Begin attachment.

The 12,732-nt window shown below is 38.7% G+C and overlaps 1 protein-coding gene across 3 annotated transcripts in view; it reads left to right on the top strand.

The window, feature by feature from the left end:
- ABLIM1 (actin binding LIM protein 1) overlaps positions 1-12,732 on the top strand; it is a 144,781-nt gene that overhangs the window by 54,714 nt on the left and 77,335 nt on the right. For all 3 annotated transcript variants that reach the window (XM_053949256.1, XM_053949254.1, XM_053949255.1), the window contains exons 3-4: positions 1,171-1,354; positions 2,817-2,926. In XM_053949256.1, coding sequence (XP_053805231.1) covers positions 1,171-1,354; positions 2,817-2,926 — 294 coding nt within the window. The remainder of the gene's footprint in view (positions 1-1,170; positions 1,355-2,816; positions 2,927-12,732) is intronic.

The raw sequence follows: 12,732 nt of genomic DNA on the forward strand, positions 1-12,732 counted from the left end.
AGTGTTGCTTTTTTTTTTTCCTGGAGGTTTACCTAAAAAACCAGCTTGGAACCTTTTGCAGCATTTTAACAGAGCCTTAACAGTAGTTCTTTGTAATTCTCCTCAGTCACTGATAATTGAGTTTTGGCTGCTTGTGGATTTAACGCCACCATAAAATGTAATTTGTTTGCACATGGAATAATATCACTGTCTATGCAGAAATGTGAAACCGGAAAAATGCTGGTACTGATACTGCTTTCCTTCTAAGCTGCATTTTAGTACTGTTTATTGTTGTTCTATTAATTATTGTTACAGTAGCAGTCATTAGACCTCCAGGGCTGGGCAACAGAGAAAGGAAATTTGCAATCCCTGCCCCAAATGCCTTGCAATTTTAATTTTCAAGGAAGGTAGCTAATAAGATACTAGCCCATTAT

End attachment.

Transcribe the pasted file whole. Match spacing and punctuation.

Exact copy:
The 12,732-nt window shown below is 38.7% G+C and overlaps 1 protein-coding gene across 3 annotated transcripts in view; it reads left to right on the top strand.

The window, feature by feature from the left end:
- ABLIM1 (actin binding LIM protein 1) overlaps positions 1-12,732 on the top strand; it is a 144,781-nt gene that overhangs the window by 54,714 nt on the left and 77,335 nt on the right. For all 3 annotated transcript variants that reach the window (XM_053949256.1, XM_053949254.1, XM_053949255.1), the window contains exons 3-4: positions 1,171-1,354; positions 2,817-2,926. In XM_053949256.1, coding sequence (XP_053805231.1) covers positions 1,171-1,354; positions 2,817-2,926 — 294 coding nt within the window. The remainder of the gene's footprint in view (positions 1-1,170; positions 1,355-2,816; positions 2,927-12,732) is intronic.

The raw sequence follows: 12,732 nt of genomic DNA on the forward strand, positions 1-12,732 counted from the left end.
AGTGTTGCTTTTTTTTTTTCCTGGAGGTTTACCTAAAAAACCAGCTTGGAACCTTTTGCAGCATTTTAACAGAGCCTTAACAGTAGTTCTTTGTAATTCTCCTCAGTCACTGATAATTGAGTTTTGGCTGCTTGTGGATTTAACGCCACCATAAAATGTAATTTGTTTGCACATGGAATAATATCACTGTCTATGCAGAAATGTGAAACCGGAAAAATGCTGGTACTGATACTGCTTTCCTTCTAAGCTGCATTTTAGTACTGTTTATTGTTGTTCTATTAATTATTGTTACAGTAGCAGTCATTAGACCTCCAGGGCTGGGCAACAGAGAAAGGAAATTTGCAATCCCTGCCCCAAATGCCTTGCAATTTTAATTTTCAAGGAAGGTAGCTAATAAGATACTAGCCCATTAT